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Marine Ecology Progress Series

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MEPS 516:195-208 (2014)  -  DOI: https://doi.org/10.3354/meps11038

Photochemical efficiency and antioxidant capacity in relation to Symbiodinium genotype and host phenotype in a symbiotic cnidarian

S. Pontasch1, R. Hill2, E. Deschaseaux3, P. L. Fisher1, S. K. Davy1, A. Scott4,*

1School of Biological Sciences, Victoria University of Wellington, Wellington 6140, New Zealand
2Centre for Marine Bio-Innovation and Sydney Institute of Marine Science, School of Biological, Earth and Environmental Sciences, The University of New South Wales, Sydney, New South Wales 2052, Australia
3Centre for Coastal Biogeochemistry Research and Marine Ecology Research Centre, School of Environment, Science and Engineering, Southern Cross University, Lismore, New South Wales 2480, Australia
4National Marine Science Centre and Marine Ecology Research Centre, School of Environment, Science and Engineering, Southern Cross University, Coffs Harbour, New South Wales 2450, Australia
*Corresponding author:

ABSTRACT: This study analysed the effects of elevated temperature on chlorophyll fluorescence parameters and superoxide dismutase (SOD) activities in relation to Symbiodinium genotype, and host pigmentation in 2 distinct colour phenotypes (green and pink) of the sea anemone Entacmaea quadricolor. Overall, the phenotypes differed with respect to the relative content of Symbiodinium internal transcribed spacer 2 (ITS2) types C25 and C3.25 and their maximum quantum yield of PSII (Fv/Fm) during baseline conditions. However, different PSII photochemical efficiencies were not correlated with symbiont assemblage. Also, the responses to elevated temperatures were phenotype-specific. The PSII photochemical efficiencies had different critical thermal thresholds of <24.5°C in the green phenotype and >24.5°C in the pink phenotype. The highest temperature treatment (27.6°C) resulted in symbiont shuffling towards a higher relative content of C3.25 in the green but not the pink phenotype. However, the observed shuffling of Symbiodinium types could not be linked to enhanced algal SOD activity or PSII photochemical efficiency. These results suggest that different photobiological properties and thermal responses of Symbiodinium ITS2 consortia might be, at least in part, influenced by host-derived factors, possibly chromophore proteins that also determine host pigmentation. The differential ability to cope with elevated temperatures might have profound impacts on E. quadricolor phenotype abundance in response to changing climate.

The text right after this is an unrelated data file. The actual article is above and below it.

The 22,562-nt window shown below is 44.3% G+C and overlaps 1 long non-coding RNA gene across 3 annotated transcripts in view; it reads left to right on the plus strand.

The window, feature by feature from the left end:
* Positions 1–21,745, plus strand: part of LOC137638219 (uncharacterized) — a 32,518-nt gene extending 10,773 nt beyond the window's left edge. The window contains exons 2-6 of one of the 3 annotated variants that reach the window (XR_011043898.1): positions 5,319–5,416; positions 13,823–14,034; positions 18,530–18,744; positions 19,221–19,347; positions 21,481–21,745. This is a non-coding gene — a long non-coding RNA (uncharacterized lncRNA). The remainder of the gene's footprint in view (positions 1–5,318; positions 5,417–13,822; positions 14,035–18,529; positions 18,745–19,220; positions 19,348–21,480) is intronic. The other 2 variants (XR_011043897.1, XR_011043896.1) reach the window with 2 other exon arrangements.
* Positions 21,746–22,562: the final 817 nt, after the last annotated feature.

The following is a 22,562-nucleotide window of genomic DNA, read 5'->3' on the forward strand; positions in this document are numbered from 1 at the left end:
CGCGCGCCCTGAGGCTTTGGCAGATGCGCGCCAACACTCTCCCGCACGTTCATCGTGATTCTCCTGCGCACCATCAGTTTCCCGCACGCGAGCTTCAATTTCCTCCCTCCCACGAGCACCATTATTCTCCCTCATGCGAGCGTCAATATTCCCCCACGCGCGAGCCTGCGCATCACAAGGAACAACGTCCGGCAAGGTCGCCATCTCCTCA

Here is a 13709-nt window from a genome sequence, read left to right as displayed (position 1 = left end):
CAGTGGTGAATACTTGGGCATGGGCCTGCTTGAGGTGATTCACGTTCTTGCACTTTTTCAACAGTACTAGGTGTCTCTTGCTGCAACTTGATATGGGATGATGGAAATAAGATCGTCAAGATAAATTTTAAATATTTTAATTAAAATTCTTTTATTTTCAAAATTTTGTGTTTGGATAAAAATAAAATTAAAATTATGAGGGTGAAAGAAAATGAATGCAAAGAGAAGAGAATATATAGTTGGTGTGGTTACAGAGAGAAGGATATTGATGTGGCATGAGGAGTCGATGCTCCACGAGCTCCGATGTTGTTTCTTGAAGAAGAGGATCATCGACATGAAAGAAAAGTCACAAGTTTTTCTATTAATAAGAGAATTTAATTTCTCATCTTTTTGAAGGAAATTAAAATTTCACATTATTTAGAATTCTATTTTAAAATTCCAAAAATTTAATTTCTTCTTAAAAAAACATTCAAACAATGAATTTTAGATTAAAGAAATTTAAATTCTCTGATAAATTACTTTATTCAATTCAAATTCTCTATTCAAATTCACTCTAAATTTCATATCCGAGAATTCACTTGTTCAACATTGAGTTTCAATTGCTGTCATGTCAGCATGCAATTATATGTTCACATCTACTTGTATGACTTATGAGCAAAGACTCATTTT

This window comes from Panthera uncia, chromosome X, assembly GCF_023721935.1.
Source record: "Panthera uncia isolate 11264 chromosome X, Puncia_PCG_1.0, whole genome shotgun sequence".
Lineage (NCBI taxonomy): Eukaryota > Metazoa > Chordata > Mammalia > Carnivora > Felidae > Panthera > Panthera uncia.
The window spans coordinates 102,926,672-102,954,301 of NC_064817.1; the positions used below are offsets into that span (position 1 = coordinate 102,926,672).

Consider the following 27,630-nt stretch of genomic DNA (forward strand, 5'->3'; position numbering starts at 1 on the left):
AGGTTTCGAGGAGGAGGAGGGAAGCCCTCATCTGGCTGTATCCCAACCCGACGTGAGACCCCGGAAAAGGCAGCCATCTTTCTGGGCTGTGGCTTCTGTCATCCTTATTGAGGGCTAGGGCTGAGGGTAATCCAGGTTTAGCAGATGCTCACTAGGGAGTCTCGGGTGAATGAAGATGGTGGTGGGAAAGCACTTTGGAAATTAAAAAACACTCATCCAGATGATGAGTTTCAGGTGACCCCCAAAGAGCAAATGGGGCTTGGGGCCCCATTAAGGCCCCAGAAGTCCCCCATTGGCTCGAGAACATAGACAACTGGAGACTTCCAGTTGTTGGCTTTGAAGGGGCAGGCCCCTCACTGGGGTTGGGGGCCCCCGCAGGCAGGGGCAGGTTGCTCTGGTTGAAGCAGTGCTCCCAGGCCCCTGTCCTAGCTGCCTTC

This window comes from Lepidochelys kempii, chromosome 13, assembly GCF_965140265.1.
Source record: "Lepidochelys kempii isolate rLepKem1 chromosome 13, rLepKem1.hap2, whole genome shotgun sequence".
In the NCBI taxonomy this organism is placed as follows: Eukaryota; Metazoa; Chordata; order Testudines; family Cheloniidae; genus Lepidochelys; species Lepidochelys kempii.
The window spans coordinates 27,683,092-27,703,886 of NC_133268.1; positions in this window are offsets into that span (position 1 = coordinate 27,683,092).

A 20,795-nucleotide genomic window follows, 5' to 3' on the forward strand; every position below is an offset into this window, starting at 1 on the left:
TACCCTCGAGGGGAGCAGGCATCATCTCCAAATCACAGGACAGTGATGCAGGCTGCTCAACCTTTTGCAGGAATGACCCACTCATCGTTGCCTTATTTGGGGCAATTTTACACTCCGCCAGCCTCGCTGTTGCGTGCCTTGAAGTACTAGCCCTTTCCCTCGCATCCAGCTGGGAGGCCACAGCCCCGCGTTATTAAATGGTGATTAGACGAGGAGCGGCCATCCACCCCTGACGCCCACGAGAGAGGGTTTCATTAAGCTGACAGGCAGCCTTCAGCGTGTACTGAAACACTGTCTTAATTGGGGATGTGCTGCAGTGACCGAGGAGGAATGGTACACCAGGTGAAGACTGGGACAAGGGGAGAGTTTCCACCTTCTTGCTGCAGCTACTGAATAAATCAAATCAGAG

KEY WORDS: Entacmaea quadricolor · ITS2 · Photosynthesis · Superoxide dismutase · Symbiodinium shuffling · Thermal stress · Zooxanthellae · Sea anemone


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Cite this article as: Pontasch S, Hill R, Deschaseaux E, Fisher PL, Davy SK, Scott A (2014) Photochemical efficiency and antioxidant capacity in relation to Symbiodinium genotype and host phenotype in a symbiotic cnidarian. Mar Ecol Prog Ser 516:195-208. https://doi.org/10.3354/meps11038

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